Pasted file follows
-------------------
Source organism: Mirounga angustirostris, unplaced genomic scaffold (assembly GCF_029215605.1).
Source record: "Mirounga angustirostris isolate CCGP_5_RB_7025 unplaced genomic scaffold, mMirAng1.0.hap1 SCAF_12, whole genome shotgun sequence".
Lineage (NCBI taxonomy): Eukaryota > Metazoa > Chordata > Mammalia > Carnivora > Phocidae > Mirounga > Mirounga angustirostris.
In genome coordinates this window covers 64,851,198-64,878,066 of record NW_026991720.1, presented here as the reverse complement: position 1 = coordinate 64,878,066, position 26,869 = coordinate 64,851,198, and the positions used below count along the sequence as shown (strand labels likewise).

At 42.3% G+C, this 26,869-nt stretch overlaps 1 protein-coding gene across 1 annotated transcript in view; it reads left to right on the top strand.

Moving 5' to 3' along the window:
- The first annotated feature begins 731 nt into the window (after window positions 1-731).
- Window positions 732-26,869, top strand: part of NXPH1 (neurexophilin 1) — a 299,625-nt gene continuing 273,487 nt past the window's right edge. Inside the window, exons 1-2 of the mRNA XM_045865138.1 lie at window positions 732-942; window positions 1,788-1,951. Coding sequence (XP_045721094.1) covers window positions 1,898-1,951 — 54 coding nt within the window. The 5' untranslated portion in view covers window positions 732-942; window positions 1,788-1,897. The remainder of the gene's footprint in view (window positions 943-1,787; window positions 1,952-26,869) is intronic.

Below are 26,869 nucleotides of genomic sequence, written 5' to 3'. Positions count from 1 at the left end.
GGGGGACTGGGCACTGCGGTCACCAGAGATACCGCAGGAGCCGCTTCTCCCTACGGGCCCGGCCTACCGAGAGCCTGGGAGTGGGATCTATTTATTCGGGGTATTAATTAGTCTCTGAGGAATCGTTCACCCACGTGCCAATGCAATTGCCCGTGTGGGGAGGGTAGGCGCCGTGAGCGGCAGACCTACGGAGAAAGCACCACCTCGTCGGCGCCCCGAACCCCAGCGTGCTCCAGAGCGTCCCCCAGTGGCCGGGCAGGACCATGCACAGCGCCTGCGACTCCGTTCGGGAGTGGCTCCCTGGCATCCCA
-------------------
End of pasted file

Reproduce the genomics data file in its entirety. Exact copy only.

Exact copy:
Source organism: Mirounga angustirostris, unplaced genomic scaffold (assembly GCF_029215605.1).
Source record: "Mirounga angustirostris isolate CCGP_5_RB_7025 unplaced genomic scaffold, mMirAng1.0.hap1 SCAF_12, whole genome shotgun sequence".
Lineage (NCBI taxonomy): Eukaryota > Metazoa > Chordata > Mammalia > Carnivora > Phocidae > Mirounga > Mirounga angustirostris.
In genome coordinates this window covers 64,851,198-64,878,066 of record NW_026991720.1, presented here as the reverse complement: position 1 = coordinate 64,878,066, position 26,869 = coordinate 64,851,198, and the positions used below count along the sequence as shown (strand labels likewise).

At 42.3% G+C, this 26,869-nt stretch overlaps 1 protein-coding gene across 1 annotated transcript in view; it reads left to right on the top strand.

Moving 5' to 3' along the window:
- The first annotated feature begins 731 nt into the window (after window positions 1-731).
- Window positions 732-26,869, top strand: part of NXPH1 (neurexophilin 1) — a 299,625-nt gene continuing 273,487 nt past the window's right edge. Inside the window, exons 1-2 of the mRNA XM_045865138.1 lie at window positions 732-942; window positions 1,788-1,951. Coding sequence (XP_045721094.1) covers window positions 1,898-1,951 — 54 coding nt within the window. The 5' untranslated portion in view covers window positions 732-942; window positions 1,788-1,897. The remainder of the gene's footprint in view (window positions 943-1,787; window positions 1,952-26,869) is intronic.

Below are 26,869 nucleotides of genomic sequence, written 5' to 3'. Positions count from 1 at the left end.
GGGGGACTGGGCACTGCGGTCACCAGAGATACCGCAGGAGCCGCTTCTCCCTACGGGCCCGGCCTACCGAGAGCCTGGGAGTGGGATCTATTTATTCGGGGTATTAATTAGTCTCTGAGGAATCGTTCACCCACGTGCCAATGCAATTGCCCGTGTGGGGAGGGTAGGCGCCGTGAGCGGCAGACCTACGGAGAAAGCACCACCTCGTCGGCGCCCCGAACCCCAGCGTGCTCCAGAGCGTCCCCCAGTGGCCGGGCAGGACCATGCACAGCGCCTGCGACTCCGTTCGGGAGTGGCTCCCTGGCATCCCA